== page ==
(This is part 3 of a four-part series on experiencing happiness and freedom in your day-to-day life. Parts 1 and 2 can be found here.)
When contemplating love, we tend to immediately think of romantic or erotic love, with its attendant pitfalls of possessiveness, dating strategies and self-doubt. Love, however, is a multi-faceted thing. The Ancient Greeks famously identified seven different types of love, ranging from love for the self to a universal love for all beings. It may help to view each of these types as facets of the same awesome phenomenon, each with its specific pitfalls.
Love, by its very presence in your life, opens you up to experiencing positive emotions, such as joy, gratitude and of course love itself. Positive emotions are “positive” in the sense that they tend to smudge out your boundaries, allowing you to feel more expansive and more in contact with others and the world around you, whereas negative emotions reinforce those boundaries, encouraging you to retreat into greater isolation within those boundaries, enlarging the gulf that separates you from the world around you.
Practicing love in a pure form, without the optional fearful and aggressive elements, opens you up to experience more connection, happiness and freedom. It reinforces a connection with yourself, as well as with the outside world. A life without love is a very poor life, and increasing the role of love can enrich it to a great extent.
Only, where to begin? This determination occurs mainly when first starting the practice, or when coming back to it after some time away. The good news is that most of us are familiar with some form of love. This is awesome because you need an operating base from which to venture out, and it’s easiest to start from a place where love is dispensed with ease. Even better news is that love generally tends to find a way to manifest itself, and, for most people, it then becomes a straightforward search for the outlet that is relevant for you.
One way to identify this outlet is by experimenting with the five-leveled metta meditation, wherein you wish good wishes to five widening circles of beings. You start with yourself, move to the people that are close to you, neutral people, difficult people and end with all sentient beings.
Once you have identified the level in which you experience the least resistance to this practice, you start developing this level until there is not much resistance left. Then you use love’s boundlessness to practice any of the other levels. An example.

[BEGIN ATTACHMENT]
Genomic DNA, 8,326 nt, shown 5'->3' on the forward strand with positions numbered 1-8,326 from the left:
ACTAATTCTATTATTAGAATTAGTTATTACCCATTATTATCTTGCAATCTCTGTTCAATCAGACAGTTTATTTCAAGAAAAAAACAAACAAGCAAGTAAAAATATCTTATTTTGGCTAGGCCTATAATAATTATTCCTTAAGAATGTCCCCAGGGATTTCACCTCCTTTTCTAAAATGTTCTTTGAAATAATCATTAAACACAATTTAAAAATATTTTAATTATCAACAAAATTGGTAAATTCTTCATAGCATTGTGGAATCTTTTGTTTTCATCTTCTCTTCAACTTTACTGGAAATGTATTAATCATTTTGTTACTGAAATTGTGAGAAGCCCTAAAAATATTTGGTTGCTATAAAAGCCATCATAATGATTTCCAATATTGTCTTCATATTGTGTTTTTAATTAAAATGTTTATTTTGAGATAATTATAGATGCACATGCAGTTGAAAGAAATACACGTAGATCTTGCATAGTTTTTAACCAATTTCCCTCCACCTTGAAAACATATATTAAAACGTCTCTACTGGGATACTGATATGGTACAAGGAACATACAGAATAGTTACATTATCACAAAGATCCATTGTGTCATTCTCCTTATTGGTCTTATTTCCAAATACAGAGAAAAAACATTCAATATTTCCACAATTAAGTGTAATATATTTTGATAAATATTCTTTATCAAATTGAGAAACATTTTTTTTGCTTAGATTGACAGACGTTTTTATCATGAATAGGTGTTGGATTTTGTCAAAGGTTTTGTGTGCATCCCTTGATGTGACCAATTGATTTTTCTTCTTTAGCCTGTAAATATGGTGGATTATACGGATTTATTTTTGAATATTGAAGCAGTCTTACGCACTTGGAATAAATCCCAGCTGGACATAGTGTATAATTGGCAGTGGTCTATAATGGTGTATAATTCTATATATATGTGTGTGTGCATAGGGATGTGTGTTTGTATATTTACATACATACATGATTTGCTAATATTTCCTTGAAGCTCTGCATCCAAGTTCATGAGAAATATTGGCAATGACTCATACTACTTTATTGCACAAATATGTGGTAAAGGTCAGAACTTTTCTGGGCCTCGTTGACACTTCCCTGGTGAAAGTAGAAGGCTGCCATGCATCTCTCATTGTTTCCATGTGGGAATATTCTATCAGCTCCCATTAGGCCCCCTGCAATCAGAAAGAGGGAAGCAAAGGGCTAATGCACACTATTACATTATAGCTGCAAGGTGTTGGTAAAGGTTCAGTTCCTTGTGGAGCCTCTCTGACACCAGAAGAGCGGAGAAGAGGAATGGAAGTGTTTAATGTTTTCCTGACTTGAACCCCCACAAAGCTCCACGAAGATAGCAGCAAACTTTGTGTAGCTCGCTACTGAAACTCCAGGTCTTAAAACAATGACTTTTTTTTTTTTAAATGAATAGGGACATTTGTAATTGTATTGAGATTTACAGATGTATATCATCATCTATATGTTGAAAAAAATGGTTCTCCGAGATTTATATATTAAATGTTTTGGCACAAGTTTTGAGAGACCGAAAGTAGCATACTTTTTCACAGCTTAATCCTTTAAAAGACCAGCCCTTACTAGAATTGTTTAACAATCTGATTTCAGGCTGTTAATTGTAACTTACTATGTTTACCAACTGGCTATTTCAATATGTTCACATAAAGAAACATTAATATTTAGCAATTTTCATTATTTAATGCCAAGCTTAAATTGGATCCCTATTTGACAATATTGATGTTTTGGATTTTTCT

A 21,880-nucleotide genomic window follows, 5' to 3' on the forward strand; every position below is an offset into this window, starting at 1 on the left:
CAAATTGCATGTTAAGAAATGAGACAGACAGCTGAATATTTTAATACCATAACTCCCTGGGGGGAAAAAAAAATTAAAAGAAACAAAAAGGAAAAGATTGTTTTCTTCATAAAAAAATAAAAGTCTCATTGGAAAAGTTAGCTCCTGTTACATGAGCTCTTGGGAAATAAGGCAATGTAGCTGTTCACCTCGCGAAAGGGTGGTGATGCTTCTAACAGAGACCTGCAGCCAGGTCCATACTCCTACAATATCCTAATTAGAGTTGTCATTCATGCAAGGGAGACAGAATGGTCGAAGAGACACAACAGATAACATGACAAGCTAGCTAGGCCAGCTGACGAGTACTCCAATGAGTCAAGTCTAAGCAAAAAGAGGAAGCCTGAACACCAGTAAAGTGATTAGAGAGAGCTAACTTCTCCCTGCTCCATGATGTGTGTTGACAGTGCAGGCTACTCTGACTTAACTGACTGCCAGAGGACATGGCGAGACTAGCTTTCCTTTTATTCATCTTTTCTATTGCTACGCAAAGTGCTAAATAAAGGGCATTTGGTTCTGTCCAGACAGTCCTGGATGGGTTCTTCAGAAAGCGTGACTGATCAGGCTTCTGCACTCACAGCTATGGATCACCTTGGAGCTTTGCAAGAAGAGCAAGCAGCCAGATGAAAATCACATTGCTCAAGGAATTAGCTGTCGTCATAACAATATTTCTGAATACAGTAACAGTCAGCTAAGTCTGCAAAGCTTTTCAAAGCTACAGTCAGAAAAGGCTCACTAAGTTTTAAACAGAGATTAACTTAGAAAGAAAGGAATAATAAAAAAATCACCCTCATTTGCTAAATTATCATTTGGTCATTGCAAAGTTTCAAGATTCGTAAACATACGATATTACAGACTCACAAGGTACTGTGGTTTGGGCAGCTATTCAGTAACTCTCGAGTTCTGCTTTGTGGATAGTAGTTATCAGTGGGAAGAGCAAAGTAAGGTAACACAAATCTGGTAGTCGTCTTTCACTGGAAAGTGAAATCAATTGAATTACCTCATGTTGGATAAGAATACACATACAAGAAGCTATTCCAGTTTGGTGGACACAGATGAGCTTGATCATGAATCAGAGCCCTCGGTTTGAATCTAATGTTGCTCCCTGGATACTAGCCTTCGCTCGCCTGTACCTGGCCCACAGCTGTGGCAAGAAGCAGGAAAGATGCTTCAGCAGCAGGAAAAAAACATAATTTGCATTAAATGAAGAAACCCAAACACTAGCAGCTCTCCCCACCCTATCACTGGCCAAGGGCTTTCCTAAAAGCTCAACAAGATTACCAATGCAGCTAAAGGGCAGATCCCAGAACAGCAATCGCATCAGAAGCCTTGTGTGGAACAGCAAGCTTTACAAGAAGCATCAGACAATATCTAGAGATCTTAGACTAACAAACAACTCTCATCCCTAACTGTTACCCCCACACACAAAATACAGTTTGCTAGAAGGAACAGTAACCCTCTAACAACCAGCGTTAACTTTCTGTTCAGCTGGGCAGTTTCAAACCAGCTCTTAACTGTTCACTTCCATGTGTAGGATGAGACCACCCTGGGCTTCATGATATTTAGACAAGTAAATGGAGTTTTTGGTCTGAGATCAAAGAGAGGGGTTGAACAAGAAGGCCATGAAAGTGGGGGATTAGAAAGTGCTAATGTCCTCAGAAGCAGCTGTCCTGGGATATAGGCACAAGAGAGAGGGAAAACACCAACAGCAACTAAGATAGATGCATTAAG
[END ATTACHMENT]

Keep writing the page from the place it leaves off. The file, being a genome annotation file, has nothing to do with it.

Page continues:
Let’s say you’re able to genuinely wish one of your friends or family members all the best wishes in the world. Perhaps you’ve noticed that she is a really good person, or that she just wants to be happy and that you want that for her, or yet another characteristic. You can then start to identify one or more of these characteristics in yourself. Or vice versa.
Generally, love has the power to make us realize where we are similar to others, rather than different. Growth in the practice of love can then grow in two distinct directions. First, you can amplify the feelings of love that come naturally, just by practicing more frequently and more intensely. This is wonderful, and highly recommended. Time spent developing positive emotions translates directly into more happiness in your life. After a while, you may notice that feelings of love, friendliness or mildness start popping up in other areas of your life, too.
This points to the fact that love not just serves to soften your boundaries, but it also starts showing its own innate boundlessness. You might start to see similarity, vulnerability or beauty in people that are usually perceived as enemies, in the myriad neutral people that may cross your path every day, or indeed in your own bad habits.
And this tendency points to the alternative direction in which your practice of love can develop: a broadening out to eventually include as many of the beings, or processes, you can contemplate. Through this broadening, you eliminate the emotional sting of judgement which is a prime driver of personal unhappiness.
Ok, so here you are wishing your friends were happy. Wishing that your enemies may be free of hatred, and that neutral people can live their lives in peace. It’s good to realize that you’re ultimately not doing this practice for the people you think you’re doing it for. Other than your softened attitude towards them, they might not notice anything at all. Like mindfulness, this is not some magical mysterious method to make the whole world a better place. Well, it might be, if everyone would practice it, but that seems highly unlikely, and is outside the scope of this article, anyway.
The main reason you’re doing this practice – and it could take years of diligent practice for this insight to truly sink in – is for yourself. For YOUR happiness, YOUR freedom from hatred, and your own peace of mind.
Combining these practices with the insights gleaned from mindfulness practice can be especially powerful, leading you to gradually undo much of the separation that you might have taught yourself during your lifetime. The result is a more harmonious way of being with yourself and with the world as it presents itself to you.
A natural outcome of the experience of harmony is a happy, gentle mind.
On to Part 4: Notice what happens when a desire is fulfilled, when anger is a factor in your life, or when anxiety is practiced